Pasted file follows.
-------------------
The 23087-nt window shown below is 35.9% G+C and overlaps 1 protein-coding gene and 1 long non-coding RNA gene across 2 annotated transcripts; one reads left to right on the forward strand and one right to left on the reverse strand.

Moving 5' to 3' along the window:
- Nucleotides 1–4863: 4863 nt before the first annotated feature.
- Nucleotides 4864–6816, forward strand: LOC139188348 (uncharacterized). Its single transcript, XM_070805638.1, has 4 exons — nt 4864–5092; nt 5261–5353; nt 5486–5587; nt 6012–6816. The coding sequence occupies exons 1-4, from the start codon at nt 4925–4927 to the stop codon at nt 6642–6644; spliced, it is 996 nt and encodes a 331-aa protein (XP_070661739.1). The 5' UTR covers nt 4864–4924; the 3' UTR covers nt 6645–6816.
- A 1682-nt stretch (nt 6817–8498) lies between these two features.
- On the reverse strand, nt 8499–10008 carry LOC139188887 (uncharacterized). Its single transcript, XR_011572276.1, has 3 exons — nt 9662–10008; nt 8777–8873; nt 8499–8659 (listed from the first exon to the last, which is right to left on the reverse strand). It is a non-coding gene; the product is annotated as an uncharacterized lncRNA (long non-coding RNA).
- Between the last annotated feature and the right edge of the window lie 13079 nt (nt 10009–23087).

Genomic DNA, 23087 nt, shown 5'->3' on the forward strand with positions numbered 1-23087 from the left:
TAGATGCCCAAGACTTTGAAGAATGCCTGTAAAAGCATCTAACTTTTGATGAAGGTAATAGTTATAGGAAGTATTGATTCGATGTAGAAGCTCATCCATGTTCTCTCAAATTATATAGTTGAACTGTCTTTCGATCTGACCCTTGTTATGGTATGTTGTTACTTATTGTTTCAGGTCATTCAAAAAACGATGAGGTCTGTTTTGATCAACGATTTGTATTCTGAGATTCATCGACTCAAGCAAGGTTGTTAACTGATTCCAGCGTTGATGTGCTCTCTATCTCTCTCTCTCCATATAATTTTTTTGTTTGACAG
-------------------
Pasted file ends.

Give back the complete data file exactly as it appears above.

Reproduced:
The 23087-nt window shown below is 35.9% G+C and overlaps 1 protein-coding gene and 1 long non-coding RNA gene across 2 annotated transcripts; one reads left to right on the forward strand and one right to left on the reverse strand.

Moving 5' to 3' along the window:
- Nucleotides 1–4863: 4863 nt before the first annotated feature.
- Nucleotides 4864–6816, forward strand: LOC139188348 (uncharacterized). Its single transcript, XM_070805638.1, has 4 exons — nt 4864–5092; nt 5261–5353; nt 5486–5587; nt 6012–6816. The coding sequence occupies exons 1-4, from the start codon at nt 4925–4927 to the stop codon at nt 6642–6644; spliced, it is 996 nt and encodes a 331-aa protein (XP_070661739.1). The 5' UTR covers nt 4864–4924; the 3' UTR covers nt 6645–6816.
- A 1682-nt stretch (nt 6817–8498) lies between these two features.
- On the reverse strand, nt 8499–10008 carry LOC139188887 (uncharacterized). Its single transcript, XR_011572276.1, has 3 exons — nt 9662–10008; nt 8777–8873; nt 8499–8659 (listed from the first exon to the last, which is right to left on the reverse strand). It is a non-coding gene; the product is annotated as an uncharacterized lncRNA (long non-coding RNA).
- Between the last annotated feature and the right edge of the window lie 13079 nt (nt 10009–23087).

Genomic DNA, 23087 nt, shown 5'->3' on the forward strand with positions numbered 1-23087 from the left:
TAGATGCCCAAGACTTTGAAGAATGCCTGTAAAAGCATCTAACTTTTGATGAAGGTAATAGTTATAGGAAGTATTGATTCGATGTAGAAGCTCATCCATGTTCTCTCAAATTATATAGTTGAACTGTCTTTCGATCTGACCCTTGTTATGGTATGTTGTTACTTATTGTTTCAGGTCATTCAAAAAACGATGAGGTCTGTTTTGATCAACGATTTGTATTCTGAGATTCATCGACTCAAGCAAGGTTGTTAACTGATTCCAGCGTTGATGTGCTCTCTATCTCTCTCTCTCCATATAATTTTTTTGTTTGACAG